Wednesday 29 August 2012

The 'Just Married, Please Excuse' Contest

I could listen to bawdy stuff without turning a hair, my newspaper office being full of intellectuals whose sole pastime was cracking smutty jokes. 
All through college, I had also read enough of hot sleaze as a result of foraging second-hand books on New Delhi’s Parliament Street and Karol Bagh pavements and borrowing from the British Council Library.
My family knew I loved books, right from my school days. A natural progression had been my Master’s in English literature, again much of which was not exactly Victorian.
So I was no stranger to innuendo and double entendre, but in conservative families such as ours, these are taboo when you are in the company of elders or young daughters and sons.
There was great excitement when I, newly wed, went over to my parental home for a night.
After dinner, I sat chatting with my parents and an aunt, uncle and their daughter-in-law. We talked about my marriage ceremony, how the wedding guests had behaved, my new home, and my honeymoon destination … the destination, mind you, not how the honeymoon went.
I knew what I was going to do would shock them, but a mischievous imp just made me go ahead with it.
For the first time ever, I sang. I sang a naughty Punjabi lyric my husband had taught me on our honeymoon. 
Even before I had finished reciting the song, the two sisters were blushing to the roots of their hair. My very, very shy sister-in-law had muttered something about the dishes and scooted from the scene.
There was pin-drop silence.
The men didn’t know where to look.
When no reaction was forthcoming, I asked nonchalantly: “Excuse me, what’s the matter? It’s just a song that bangle sellers sing!”
The foursome gaped at me, and cackled. “Yes, yes, of course, the bangle sellers indeed!”
I joined in the laughter before beating a hasty retreat, for now I could feel the colour creeping into my cheeks. As I stepped out, I heard my embarrassed aunt say, “What are the times coming to?”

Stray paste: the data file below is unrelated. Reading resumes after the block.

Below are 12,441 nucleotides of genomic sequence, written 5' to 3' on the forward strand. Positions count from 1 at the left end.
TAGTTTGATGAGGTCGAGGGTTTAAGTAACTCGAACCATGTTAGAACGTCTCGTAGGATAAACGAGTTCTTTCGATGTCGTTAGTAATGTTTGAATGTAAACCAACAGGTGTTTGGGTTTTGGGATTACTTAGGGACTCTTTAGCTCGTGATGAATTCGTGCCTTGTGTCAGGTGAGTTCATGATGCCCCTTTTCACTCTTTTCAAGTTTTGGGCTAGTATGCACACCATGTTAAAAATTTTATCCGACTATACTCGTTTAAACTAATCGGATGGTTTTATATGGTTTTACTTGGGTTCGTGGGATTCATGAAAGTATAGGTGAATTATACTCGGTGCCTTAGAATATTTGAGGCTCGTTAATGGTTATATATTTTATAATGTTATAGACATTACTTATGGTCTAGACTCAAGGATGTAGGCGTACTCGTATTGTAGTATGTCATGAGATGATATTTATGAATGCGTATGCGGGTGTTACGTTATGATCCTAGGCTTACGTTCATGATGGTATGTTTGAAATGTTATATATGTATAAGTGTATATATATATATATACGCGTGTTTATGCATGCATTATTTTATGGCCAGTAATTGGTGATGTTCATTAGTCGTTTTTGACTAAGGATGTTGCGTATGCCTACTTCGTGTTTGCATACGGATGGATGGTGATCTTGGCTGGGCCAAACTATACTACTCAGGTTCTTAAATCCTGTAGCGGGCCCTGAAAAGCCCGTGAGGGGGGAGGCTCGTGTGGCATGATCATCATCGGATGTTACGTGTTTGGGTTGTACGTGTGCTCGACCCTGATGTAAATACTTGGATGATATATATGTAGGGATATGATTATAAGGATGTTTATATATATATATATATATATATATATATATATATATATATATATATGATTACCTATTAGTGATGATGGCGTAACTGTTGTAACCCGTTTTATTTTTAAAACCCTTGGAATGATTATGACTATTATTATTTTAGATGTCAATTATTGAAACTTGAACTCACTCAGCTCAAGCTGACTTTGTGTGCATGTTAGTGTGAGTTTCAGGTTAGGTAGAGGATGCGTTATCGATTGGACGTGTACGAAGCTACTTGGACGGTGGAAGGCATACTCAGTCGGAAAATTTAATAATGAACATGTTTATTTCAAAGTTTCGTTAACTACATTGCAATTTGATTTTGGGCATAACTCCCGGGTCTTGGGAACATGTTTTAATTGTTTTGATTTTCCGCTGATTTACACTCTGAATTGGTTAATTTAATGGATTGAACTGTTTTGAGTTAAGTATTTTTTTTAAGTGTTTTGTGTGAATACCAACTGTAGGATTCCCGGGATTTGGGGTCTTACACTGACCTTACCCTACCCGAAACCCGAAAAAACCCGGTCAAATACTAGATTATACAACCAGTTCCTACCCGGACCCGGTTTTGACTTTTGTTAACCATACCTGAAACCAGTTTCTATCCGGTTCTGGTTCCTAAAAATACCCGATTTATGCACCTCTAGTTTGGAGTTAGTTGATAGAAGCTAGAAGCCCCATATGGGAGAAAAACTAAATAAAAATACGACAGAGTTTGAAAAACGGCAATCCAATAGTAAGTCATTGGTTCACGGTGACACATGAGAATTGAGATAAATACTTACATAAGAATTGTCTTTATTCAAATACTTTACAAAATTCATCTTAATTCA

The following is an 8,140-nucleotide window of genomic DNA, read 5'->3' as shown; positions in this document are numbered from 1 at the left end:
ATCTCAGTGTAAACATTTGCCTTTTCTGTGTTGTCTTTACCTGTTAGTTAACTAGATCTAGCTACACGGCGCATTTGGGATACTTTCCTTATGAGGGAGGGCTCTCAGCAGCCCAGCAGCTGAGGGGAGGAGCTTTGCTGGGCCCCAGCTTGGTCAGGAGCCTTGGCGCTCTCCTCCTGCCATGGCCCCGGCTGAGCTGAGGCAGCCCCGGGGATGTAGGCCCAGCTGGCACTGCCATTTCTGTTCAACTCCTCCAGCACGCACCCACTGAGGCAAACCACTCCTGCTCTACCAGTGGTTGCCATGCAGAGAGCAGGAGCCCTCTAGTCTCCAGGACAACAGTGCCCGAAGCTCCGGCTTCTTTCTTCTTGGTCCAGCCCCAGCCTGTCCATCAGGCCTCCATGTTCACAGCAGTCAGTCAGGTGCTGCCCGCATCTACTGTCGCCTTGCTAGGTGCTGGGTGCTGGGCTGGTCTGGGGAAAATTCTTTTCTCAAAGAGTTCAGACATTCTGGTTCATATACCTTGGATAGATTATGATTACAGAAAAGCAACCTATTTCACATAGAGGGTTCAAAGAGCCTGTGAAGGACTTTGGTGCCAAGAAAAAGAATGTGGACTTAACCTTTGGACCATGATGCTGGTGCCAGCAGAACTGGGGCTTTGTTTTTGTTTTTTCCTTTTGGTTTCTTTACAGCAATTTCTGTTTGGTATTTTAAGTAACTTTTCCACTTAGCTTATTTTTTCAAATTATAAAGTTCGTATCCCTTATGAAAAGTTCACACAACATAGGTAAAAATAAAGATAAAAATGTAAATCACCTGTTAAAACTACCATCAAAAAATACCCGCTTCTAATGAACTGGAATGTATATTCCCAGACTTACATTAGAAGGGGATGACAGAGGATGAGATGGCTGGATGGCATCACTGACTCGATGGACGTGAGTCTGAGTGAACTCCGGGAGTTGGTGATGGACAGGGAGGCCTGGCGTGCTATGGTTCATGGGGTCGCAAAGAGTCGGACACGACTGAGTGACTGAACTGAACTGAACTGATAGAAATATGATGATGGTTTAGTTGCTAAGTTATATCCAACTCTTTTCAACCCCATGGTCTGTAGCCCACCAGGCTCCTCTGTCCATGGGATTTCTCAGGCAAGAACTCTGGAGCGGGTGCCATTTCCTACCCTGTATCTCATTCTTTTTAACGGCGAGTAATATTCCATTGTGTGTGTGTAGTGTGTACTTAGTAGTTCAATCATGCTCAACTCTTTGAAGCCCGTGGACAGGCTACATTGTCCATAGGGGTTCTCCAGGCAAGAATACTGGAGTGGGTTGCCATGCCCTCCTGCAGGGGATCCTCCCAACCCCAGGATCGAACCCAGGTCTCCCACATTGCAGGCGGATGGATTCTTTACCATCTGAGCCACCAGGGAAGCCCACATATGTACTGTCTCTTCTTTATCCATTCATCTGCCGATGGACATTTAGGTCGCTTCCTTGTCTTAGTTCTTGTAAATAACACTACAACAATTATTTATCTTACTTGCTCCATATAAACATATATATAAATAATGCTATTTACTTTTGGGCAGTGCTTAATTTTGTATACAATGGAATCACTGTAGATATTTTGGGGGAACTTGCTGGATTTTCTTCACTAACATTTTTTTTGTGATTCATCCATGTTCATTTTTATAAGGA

Uncle retorted: “Come on, be happy. She’s obviously had a great honeymoon!”
I heard them break into raucous laughter.
Still, I’m sure they were also squirming inside, unable to accept just yet that the daughter of the house was suddenly no longer shy of discussing sex.
But I hadn’t talked sex. It was all in their minds.
And even if I had, what the heck … hadn’t I just got married!
I might not have recalled this for years, perhaps, but for the contest. Thanks, Yashodhara.

Monday 27 August 2012

Fighting the demons

Ateesh and his new phone.
Digital sketch: Harjeet
“How he has changed in these nine or ten years!” Ateesh marvelled as he watched the man talking so authoritatively on television.
The first time Ateesh saw the now-familiar face on TV, he had had difficulty in recognizing him. 
They had met when Ateesh took up his first job at the top.
A young head had bobbed into sight from the doorway. “Hey, hi boss. I understand you live my side of town. Mind if I hitch a ride home tonight?” it asked.
The cocksure head disappeared without waiting for an answer, leaving him stunned. Ateesh had joined the office just that morning. And here was this youngster, maybe 21 or 22 years old, armed with details of where he lived!  He was impressed.
Ateesh had led departments before, but never an organization till now. It certainly promised to be more exciting than the usual leadership challenges he had come prepared to face.
The ride home that night was interesting. The young man volunteered a lot of information … about himself, about his colleagues, the office. Looking back on it today, Ateesh realized he had got carried away by his smart talk, and had let it prejudice him. He knew better than to trust a raw mind now. But back then he himself was new to what they call “the corner room”, he thought defensively.
His new role was very demanding. There were department chiefs who had been there for years together, and their juniors who had been subordinates for as long. He had to change all that. Roles must be shuffled, the place must pick up pace and change.
Change. He had taken up the challenge of turning around the company using this one word. He had to bring in fresh blood, alter anachronistic procedures, chuck non-performers out of the window and churn the ranks. The place itself could do with some transformation. It looked seedy and mouldy.